Part of my work involves providing overnight security in various assisted living facilities. I have, in the past, lived in a few assisted living homes, such as Transition House, in Toronto.
While working I meet and get to know the residents. These are the marginalized suffering from medical and cognitive difficulty. If you saw them on the street you may believe that they were bums or derelict. Not all of you, but some would jump to this conclusion.
What I see is a reflection of the road I travelled. When I smell the odour of bodies in need of showers, stale cigarette smoke, dirty socks and all the other smells associated with communal living it brings me back to the many shelters I slept in. Most find it oppressive and that’s OK. For me its more of a common denominator that I have experienced and can relate to.
I often get to talk with and spend time with the residents. Not in the capacity of a social worker but simply as the friendly guard on midnights.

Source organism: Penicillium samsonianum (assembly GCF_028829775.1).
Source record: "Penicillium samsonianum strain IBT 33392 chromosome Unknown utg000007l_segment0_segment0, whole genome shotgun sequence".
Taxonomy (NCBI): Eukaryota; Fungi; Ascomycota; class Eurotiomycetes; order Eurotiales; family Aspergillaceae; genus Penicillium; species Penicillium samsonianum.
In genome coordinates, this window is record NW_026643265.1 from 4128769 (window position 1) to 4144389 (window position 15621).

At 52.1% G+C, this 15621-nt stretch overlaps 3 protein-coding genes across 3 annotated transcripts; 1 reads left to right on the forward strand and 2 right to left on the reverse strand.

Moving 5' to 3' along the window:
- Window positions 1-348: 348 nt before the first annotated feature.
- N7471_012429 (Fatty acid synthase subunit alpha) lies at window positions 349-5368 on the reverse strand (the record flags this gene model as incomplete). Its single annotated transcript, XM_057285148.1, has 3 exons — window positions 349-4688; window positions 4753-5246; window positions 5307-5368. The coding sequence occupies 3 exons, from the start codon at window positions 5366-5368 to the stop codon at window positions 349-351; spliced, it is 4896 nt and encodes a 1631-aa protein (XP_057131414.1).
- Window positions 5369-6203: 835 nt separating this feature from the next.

I’m thankful for my past as it has given me the empathy and knowledge to allow me to be genuine in my compassion for their well being.
Today I was informed of the passing of a sweet man who would come down from his room and talk with me. Society, at times fails to see the true value of its marginalized citizens. No one is inconsequential. This man had so little to offer except his smile and to offer a blessing.
He was not what society would label as one of the beautiful people. How wrong they are.
Rest in peace my friend. You gave more than you realized. You will be missed.